Alejandro De Oto
Secretary of Philosophies of the South and Fanonian Studies.
Secretaria de Filosofías del Sur y Estudios Fanonianos.
Alejandro is researcher at the Consejo Nacional de Investigaciones Científicas y Técnicas (CONICET) in Argentina, and a professor of philosophical research methodology at the University of San Juan, where he also taught history of historiography and history of Asia and Africa, centering on the theoretical and political processes of postcoloniality. He holds a doctorate from the Center of Asian and African Studies at the Colegio de Mexico, has been a Research Fellow at Brown University, and has participated in the University of Cape Town African Series Seminar. He is a member in different academic associations and has published more than 70 articles and book chapters on postcolonial critical theory, travel literature, and Fanonian critical theory. He has authored several books including Frantz Fanon. Política y poética del sujeto poscolonial (México), which was awarded the “Frantz Fanon Prize for Outstanding Book in Caribbean Thought” from the Caribbean Philosophical Association in 2005. Most recently, Alejandro co-edited Metodologías en Contexto. Intervenciones en perspectiva feminista/postcolonial/latinoamericana in the Latin American Council of Social Sciences (CLACSO).
Rosemere Ferreira da Silva
Secretary of Afro-Brazilian and Caribbean Literature
Dr. Rosemere Ferreira da Silva is Associate Professor at the State University of Bahia (Universidade do Estado da Bahia / UNEB), where she has taught since 2012. She is a specialist in Brazilian Literature, Afro-Braszilian Literature, Comparative Literature and Ethnic and African Studies. Her research focuses on Afro-Brazilian and Caribbean Literature. She is the coordinator of Literatura and Afrodescendência research group at UNEB. She is currently writing a book about black intellectuals. Dr. Da Silva is a Research Scholar in the Philosophy Department at UCONN-Storrs and part of the editorial team of Black Issues in Philosophy. Click here to see her CV http://lattes.cnpq.br/5573907563872708
David Haekwon Kim
Secretary of Asian and Decolonial Thought
David teaches in the philosophy department at the U. of San Francisco. There, he has served as a director of the Critical Diversity Studies Program (which unites the various Ethnic Studies programs and Gender and Sexualities studies), and directs a Global Humanities program (which foregrounds non-Western humanities traditions in the study of the humanities). His current research promotes East-South decolonial dialogue, focusing on shared political struggle and potential philosophical hybridity in the wider South or non-West. Or, borrowing from Du Bois: If Fanon sits with Confucius, do they wince or wince not? He also does work on Korean philosophy, which widens and complicates the received view of Asian philosophy. In particular, David has been interested in Donghak thought, Minjung thought, and the contemporary resurgence of Confucianism. He has also written on philosophy of race, specifically critiques of U.S. imperialism, anti-Asian racism, certain assimilation practices, xenophobia, and the like. He continues work on phenomenology-friendly moral psychology, especially in emotion theory, including the politics of emotion.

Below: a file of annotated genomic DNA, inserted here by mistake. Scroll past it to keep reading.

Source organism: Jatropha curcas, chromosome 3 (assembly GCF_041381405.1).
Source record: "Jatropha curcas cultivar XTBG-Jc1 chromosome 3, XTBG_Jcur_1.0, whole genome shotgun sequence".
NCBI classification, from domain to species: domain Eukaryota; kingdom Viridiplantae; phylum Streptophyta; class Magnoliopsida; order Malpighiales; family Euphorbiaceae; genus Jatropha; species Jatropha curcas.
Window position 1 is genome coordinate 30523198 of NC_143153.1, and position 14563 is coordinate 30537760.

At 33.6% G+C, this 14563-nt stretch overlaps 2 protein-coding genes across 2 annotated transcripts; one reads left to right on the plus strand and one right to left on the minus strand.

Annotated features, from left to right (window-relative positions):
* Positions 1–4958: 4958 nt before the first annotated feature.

Secretary of Outreach Across African American and
Takiyah is an Assistant Professor of Africana Studies at Davidson College. She is particularly interested in questions of political economy (read development), gender, and health in the African diaspora. Her current book project examines the ways in which the contemporary development paradigm reproduces underdevelopment in Burkina Faso and Kenya. Here next book project will focus on legacies of population control in contemporary campaigns for reproductive rights and family planning. She has forthcoming publications in Third World Quarterly and Social Identities. She has also contributed to Pambazuka News. Her larger interests involve building connections around the African diaspora that will foment generative moments of solidarity.